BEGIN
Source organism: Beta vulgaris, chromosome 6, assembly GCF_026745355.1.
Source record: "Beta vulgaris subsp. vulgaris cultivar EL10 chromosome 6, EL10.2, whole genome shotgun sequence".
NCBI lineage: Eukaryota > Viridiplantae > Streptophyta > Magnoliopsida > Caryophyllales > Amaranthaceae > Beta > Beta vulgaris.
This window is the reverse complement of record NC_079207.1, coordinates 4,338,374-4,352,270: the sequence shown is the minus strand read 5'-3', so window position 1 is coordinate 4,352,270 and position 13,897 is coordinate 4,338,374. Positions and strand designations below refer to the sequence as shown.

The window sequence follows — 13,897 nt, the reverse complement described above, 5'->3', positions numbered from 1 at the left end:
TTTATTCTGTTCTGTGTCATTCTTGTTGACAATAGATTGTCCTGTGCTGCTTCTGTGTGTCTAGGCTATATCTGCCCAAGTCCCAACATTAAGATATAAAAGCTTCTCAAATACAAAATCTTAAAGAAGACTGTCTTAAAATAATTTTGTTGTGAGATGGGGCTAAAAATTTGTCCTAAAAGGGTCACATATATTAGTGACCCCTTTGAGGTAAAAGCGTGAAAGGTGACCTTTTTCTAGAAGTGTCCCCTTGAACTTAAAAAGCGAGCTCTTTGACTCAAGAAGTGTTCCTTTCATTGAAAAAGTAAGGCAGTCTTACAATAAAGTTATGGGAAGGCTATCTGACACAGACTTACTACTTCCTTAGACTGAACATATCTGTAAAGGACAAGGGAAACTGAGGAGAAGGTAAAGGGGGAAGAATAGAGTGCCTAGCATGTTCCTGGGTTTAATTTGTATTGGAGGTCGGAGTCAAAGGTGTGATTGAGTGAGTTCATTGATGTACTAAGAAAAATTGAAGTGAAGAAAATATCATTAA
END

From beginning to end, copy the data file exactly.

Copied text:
Source organism: Beta vulgaris, chromosome 6, assembly GCF_026745355.1.
Source record: "Beta vulgaris subsp. vulgaris cultivar EL10 chromosome 6, EL10.2, whole genome shotgun sequence".
NCBI lineage: Eukaryota > Viridiplantae > Streptophyta > Magnoliopsida > Caryophyllales > Amaranthaceae > Beta > Beta vulgaris.
This window is the reverse complement of record NC_079207.1, coordinates 4,338,374-4,352,270: the sequence shown is the minus strand read 5'-3', so window position 1 is coordinate 4,352,270 and position 13,897 is coordinate 4,338,374. Positions and strand designations below refer to the sequence as shown.

The window sequence follows — 13,897 nt, the reverse complement described above, 5'->3', positions numbered from 1 at the left end:
TTTATTCTGTTCTGTGTCATTCTTGTTGACAATAGATTGTCCTGTGCTGCTTCTGTGTGTCTAGGCTATATCTGCCCAAGTCCCAACATTAAGATATAAAAGCTTCTCAAATACAAAATCTTAAAGAAGACTGTCTTAAAATAATTTTGTTGTGAGATGGGGCTAAAAATTTGTCCTAAAAGGGTCACATATATTAGTGACCCCTTTGAGGTAAAAGCGTGAAAGGTGACCTTTTTCTAGAAGTGTCCCCTTGAACTTAAAAAGCGAGCTCTTTGACTCAAGAAGTGTTCCTTTCATTGAAAAAGTAAGGCAGTCTTACAATAAAGTTATGGGAAGGCTATCTGACACAGACTTACTACTTCCTTAGACTGAACATATCTGTAAAGGACAAGGGAAACTGAGGAGAAGGTAAAGGGGGAAGAATAGAGTGCCTAGCATGTTCCTGGGTTTAATTTGTATTGGAGGTCGGAGTCAAAGGTGTGATTGAGTGAGTTCATTGATGTACTAAGAAAAATTGAAGTGAAGAAAATATCATTAA